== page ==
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From Nazi Austria to late capitalist Florida, a list of the shit we list

I. Excerpt from Alien’s My Sheeyit manifesto:

This is the fuckin’ American dream. This is my fuckin’ dream, y’all!

All this sheeyit! Look at my sheeyit! I got … I got SHORTS! Every fuckin’ color.

I got designer T-shirts!

I got gold bullets. Motherfuckin’ VAMpires. I got Scarface. On repeat. SCARFACE ON REPEAT. Constant, y’all!

I got Escape! Calvin Klein Escape! Mix it up with Calvin Klein Be. Smell nice? I SMELL NICE!

That ain’t a fuckin’ bed; that’s a fuckin’ art piece. My fuckin’ spaceship! U.S.S. Enterprise on this shit. I go to different planets on this motherfucker! Me and my fuckin’ Franklins here, we take off. TAKE OFF!

Look at my shit. Look at my shit! I got my blue Kool-Aid.

I got my fuckin’ NUN-CHUCKS.

 Seconds later, Candy and Brit shove two guns into Alien’s mouth. He blows them. Tables are turned, the girls are in control. But more importantly, flipping the prep school rich kid stereotype, so often employed in film to illustrate teenage malaise these Florida spring breakers are not virgins who can’t drive. They are everything Sarah Michelle Geller’s Kathryn wished she could be. “God forbid I exude confidence and enjoy sex! Do you think I relish the fact that I have to act like Mary Sunshine 24/7 so I can be considered a lady? I’m the Marcia-fucking-Brady of the Upper East Side, and sometimes I want to kill myself.”

II. About that Starter Mansion Life:

Halfway through the 2012 documentary, The Queen of Versailles, about Florida billionaire timeshare mogul, David Siegal, and his wife Jackie, and their eight kids, and 19 staff, and caboodle of white fluffy dogs, Jackie returns home to Binghamton, New York to visit family and childhood friends. Reflecting on the Siegal family’s flashy and devastatingly gaudy life, one old neighbor comments “Well the American dream is raising way up above what you started with, and achieving something way beyond what anyone would dream that you would achieve.” And as one of Jackie’s high school friends adds, “Typical middle class America was not going to make her happy.” Happy is an especially off-putting word when describing the mood in the Siegal family – the documentary’s entire tone is mournful. A garage of unused bicycles, a Filipino nanny who hasn’t seen her own kids in 19 years and who lives in what was originally one of the children’s backyard playhouses, and a dead lizard lying limp in its aquarium, starved to death. A house of stuff that teems with neglect.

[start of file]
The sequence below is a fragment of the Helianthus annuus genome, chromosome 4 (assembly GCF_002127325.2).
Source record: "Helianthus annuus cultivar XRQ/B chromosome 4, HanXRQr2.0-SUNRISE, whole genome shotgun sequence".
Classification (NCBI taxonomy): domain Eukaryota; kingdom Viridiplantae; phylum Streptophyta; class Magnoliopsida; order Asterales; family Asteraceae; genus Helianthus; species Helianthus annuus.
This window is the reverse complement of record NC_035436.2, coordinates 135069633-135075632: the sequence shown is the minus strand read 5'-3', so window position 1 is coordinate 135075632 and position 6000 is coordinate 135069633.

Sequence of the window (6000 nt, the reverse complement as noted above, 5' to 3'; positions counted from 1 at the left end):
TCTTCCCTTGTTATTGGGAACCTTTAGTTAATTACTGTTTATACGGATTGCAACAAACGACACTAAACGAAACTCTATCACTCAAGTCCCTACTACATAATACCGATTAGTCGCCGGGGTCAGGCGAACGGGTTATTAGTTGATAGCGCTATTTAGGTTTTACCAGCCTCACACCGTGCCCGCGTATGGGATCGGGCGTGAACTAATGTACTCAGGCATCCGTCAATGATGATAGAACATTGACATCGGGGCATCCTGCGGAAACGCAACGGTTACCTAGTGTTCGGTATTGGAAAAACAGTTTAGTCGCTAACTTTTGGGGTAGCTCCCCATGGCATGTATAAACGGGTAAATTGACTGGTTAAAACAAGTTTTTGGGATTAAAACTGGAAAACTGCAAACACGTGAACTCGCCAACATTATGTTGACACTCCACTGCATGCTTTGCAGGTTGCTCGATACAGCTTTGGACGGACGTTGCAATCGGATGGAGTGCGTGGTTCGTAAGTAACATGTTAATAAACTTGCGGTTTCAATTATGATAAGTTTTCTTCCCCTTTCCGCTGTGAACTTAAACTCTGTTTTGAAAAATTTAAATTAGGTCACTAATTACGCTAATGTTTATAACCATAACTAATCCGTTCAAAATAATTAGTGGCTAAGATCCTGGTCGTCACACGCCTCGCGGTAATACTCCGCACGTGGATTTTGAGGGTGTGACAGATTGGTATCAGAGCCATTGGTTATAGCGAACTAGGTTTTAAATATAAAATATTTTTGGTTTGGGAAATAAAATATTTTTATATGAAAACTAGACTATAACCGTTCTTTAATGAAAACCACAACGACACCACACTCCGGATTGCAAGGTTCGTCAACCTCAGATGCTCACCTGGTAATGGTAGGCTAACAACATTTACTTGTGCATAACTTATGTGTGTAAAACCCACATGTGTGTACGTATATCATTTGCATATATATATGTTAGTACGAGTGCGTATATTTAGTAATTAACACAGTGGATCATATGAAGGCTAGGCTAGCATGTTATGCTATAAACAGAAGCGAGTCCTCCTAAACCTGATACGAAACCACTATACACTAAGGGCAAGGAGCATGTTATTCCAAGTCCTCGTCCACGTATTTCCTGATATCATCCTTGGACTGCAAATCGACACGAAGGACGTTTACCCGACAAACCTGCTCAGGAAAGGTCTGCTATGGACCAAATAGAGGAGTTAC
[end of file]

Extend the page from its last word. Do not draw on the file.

Later, the crew films the Siegals at Christmas ripping open presents. Jackie’s given David two board games – Risk and Monopoly – both regifts.

III. Ben Affleck as Michael Douglas as Gordon Gekko in Wall Street in Boiler Room:

Anybody who says money is the root of all evil doesn’t fucking have any. They say money can’t buy happiness? Look at the fucking smile on my face. Ear to ear, baby. You want details? Fine. I drive a Ferrari, 355 Cabriolet. What’s up? I have a ridiculous house in the South Fork. I have every toy you could possibly imagine. And best of all kids, I am liquid.

IV. $587,412.97 over 2 years AKA Buzz Bissinger’s Gucci addiction:

“I own eighty-one leather jackets, seventyfive pairs of boots, forty-one pairs of leather pants, thirty-two pairs of haute couture jeans, ten evening jackets, and 115 pairs of leather gloves. (…) As a stranger said after admiring my look in a Gucci burgundy jacquard velvet jacket and a Burberry black patent leather trench, ‘You don’t give a fuck.’”

Later, he goes on to catalog the brands he owns in alphabetical order. The list reads like a nursery rhyme for Ri¢hie Ri¢h had it starred Harry and Peter Brant instead of Macaulay Culkin.

V. Speaking of nursery rhymes, sorry childhood. Maria’s My Favorite Sheeyit:

Raindrops on roses and whiskers on kittens
Bright copper kettles and warm woolen mittens
Brown paper packages tied up with strings
These are a few of my favorite things

Cream colored ponies and crisp apple streudels
Doorbells and sleigh bells and schnitzel with noodles
Wild geese that fly with the moon on their wings
These are a few of my favorite things

Girls in white dresses with blue satin sashes
Snowflakes that stay on my nose and eyelashes
Silver white winters that melt into springs
These are a few of my favorite things

VI. SHOW ME THE MONEY!!!!!!!!!!!

I will not rest until I have you holding a Coke, wearing your own shoe, playing a Sega game featuring you, while singing your own song in a new commercial, starring you, broadcast during the Superbowl, in a game that you are winning, and I will not sleep until that happens.

– Jerry McGuire

VII. Pain & Gain & Gatsby & The Green Light

a) Known for his slow motion, low angle, 360 degree hero shots, Michael Bay’s Pain & Gain promises Mark Wahlberg and The Rock as 1990s Miami (Florida, again) personal trainers, and that their American Dream “IS BIGGER THAN YOURS.”

b) Known for his hyper-romantic and hyperbolic style, Baz Luhrmann’s The Great Gatsbypromises a scintillatingly void adaptation of Fitzgerald’s American Dream metaphor; The Green Light, likely not so “minute and faraway.”